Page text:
Kukla's Korner Hockey
by George Malik on 06/25/13 at 02:45 AM ET
Chicago Blackhawks owner Rocky Wirtz insists that his team is still losing money on its hockey operations, but he's bullish on the NHL's potential for growth, as he told SportsBusiness Journal's Christopher Botta (in an article penned for the Sporting News)...
While enjoying his team’s run to the Stanley Cup finals, Chicago Blackhawks owner and chairman Rocky Wirtz spoke optimistically of the league’s overall business last week—to the tune of an additional $1 billion coming to the NHL.
“We’re going to add another billion dollars in gross revenue in the very near future,” Wirtz said while with his team in Boston. “The CBA is long-term (10 years, with opt-outs for the league and players after eight), and now the focus is on growth. I’m extremely happy about the future of the NHL.”
And Botta found that Wirtz's bluster's backed up by several sources in an exhaustive analysis of the NHL's finances, sponsorships and biggest revenue-driving events:
Wirtz isn’t alone in having that billion-dollar vision in this first year under the new collective-bargaining agreement. According to sources at the team and league levels, NHL executives informed the league’s audit and finance committee at a meeting on June 10 that the league projects bringing in an additional $1 billion of cumulative revenue over the next three seasons.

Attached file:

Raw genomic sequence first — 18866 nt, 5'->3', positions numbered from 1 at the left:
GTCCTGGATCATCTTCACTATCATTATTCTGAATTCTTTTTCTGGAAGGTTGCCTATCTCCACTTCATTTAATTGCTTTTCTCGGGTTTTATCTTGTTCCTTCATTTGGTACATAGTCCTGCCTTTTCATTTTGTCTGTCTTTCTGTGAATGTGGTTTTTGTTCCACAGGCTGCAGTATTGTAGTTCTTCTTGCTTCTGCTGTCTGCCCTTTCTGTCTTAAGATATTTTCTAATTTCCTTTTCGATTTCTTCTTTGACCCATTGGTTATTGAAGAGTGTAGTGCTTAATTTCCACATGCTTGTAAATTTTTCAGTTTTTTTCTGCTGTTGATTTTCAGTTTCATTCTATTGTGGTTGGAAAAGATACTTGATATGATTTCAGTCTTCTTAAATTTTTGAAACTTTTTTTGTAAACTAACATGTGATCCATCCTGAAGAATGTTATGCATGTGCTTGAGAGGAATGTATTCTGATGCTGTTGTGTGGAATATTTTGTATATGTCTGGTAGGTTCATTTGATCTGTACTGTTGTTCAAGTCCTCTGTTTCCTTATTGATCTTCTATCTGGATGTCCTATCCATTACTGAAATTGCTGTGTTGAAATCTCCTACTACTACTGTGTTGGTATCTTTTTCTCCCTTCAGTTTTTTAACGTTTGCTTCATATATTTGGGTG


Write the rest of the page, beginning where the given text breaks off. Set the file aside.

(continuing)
In 2011-12, the NHL’s last full season prior to this year’s lockout-shortened campaign, revenue totaled $3.2 billion. This year, with teams having played 48 regular-season games each, revenue is expected to be $2.4 billion. That’s 72 percent of the revenue with 58 percent of the games played.
The league has reason to be confident in the potential for that billion-dollar jolt. The NHL is producing six outdoor games next season: the Winter Classic, the Heritage Classic in Canada, and four games branded as the Coors Light NHL Stadium Series. League officials are poised for sponsorship additions (see item below). And by the end of this summer, negotiations are expected to begin for Canadian media rights deals. The Canadian Broadcasting Corp.’s agreement for the iconic “Hockey Night in Canada” expires at the end of next season. With TSN and Sportsnet looking to bid, the price is expected to rise significantly from the current six-year pact that pays $100 million annually.
Botta continues while offering "must-read" material.
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